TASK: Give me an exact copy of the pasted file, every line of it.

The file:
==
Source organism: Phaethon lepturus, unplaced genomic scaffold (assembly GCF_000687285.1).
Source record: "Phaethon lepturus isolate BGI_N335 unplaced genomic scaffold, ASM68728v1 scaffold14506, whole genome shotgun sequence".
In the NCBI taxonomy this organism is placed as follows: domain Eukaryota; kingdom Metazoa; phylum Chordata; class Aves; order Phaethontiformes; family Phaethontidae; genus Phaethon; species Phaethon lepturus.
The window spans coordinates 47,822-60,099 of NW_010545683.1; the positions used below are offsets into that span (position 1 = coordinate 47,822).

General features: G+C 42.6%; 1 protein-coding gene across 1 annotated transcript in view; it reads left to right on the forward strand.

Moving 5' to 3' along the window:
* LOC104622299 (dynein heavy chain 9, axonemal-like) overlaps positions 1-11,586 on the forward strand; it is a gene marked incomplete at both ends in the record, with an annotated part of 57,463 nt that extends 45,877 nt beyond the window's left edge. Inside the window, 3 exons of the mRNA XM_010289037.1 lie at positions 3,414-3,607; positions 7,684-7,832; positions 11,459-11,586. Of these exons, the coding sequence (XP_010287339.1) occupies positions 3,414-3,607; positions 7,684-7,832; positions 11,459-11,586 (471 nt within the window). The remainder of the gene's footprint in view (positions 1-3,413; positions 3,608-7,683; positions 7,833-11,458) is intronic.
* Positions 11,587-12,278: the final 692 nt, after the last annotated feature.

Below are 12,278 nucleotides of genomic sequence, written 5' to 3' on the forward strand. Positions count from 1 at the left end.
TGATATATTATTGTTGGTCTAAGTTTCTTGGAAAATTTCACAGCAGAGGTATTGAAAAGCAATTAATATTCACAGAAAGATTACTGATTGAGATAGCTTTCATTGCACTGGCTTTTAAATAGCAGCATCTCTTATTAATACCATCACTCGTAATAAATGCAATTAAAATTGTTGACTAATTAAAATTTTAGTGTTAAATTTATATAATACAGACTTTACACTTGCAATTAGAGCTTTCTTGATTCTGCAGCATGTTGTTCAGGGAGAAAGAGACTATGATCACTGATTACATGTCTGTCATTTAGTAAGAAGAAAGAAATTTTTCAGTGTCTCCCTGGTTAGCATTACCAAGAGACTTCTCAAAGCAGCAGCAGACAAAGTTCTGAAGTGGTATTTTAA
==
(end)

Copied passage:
Source organism: Phaethon lepturus, unplaced genomic scaffold (assembly GCF_000687285.1).
Source record: "Phaethon lepturus isolate BGI_N335 unplaced genomic scaffold, ASM68728v1 scaffold14506, whole genome shotgun sequence".
In the NCBI taxonomy this organism is placed as follows: domain Eukaryota; kingdom Metazoa; phylum Chordata; class Aves; order Phaethontiformes; family Phaethontidae; genus Phaethon; species Phaethon lepturus.
The window spans coordinates 47,822-60,099 of NW_010545683.1; the positions used below are offsets into that span (position 1 = coordinate 47,822).

General features: G+C 42.6%; 1 protein-coding gene across 1 annotated transcript in view; it reads left to right on the forward strand.

Moving 5' to 3' along the window:
* LOC104622299 (dynein heavy chain 9, axonemal-like) overlaps positions 1-11,586 on the forward strand; it is a gene marked incomplete at both ends in the record, with an annotated part of 57,463 nt that extends 45,877 nt beyond the window's left edge. Inside the window, 3 exons of the mRNA XM_010289037.1 lie at positions 3,414-3,607; positions 7,684-7,832; positions 11,459-11,586. Of these exons, the coding sequence (XP_010287339.1) occupies positions 3,414-3,607; positions 7,684-7,832; positions 11,459-11,586 (471 nt within the window). The remainder of the gene's footprint in view (positions 1-3,413; positions 3,608-7,683; positions 7,833-11,458) is intronic.
* Positions 11,587-12,278: the final 692 nt, after the last annotated feature.

Below are 12,278 nucleotides of genomic sequence, written 5' to 3' on the forward strand. Positions count from 1 at the left end.
TGATATATTATTGTTGGTCTAAGTTTCTTGGAAAATTTCACAGCAGAGGTATTGAAAAGCAATTAATATTCACAGAAAGATTACTGATTGAGATAGCTTTCATTGCACTGGCTTTTAAATAGCAGCATCTCTTATTAATACCATCACTCGTAATAAATGCAATTAAAATTGTTGACTAATTAAAATTTTAGTGTTAAATTTATATAATACAGACTTTACACTTGCAATTAGAGCTTTCTTGATTCTGCAGCATGTTGTTCAGGGAGAAAGAGACTATGATCACTGATTACATGTCTGTCATTTAGTAAGAAGAAAGAAATTTTTCAGTGTCTCCCTGGTTAGCATTACCAAGAGACTTCTCAAAGCAGCAGCAGACAAAGTTCTGAAGTGGTATTTTAA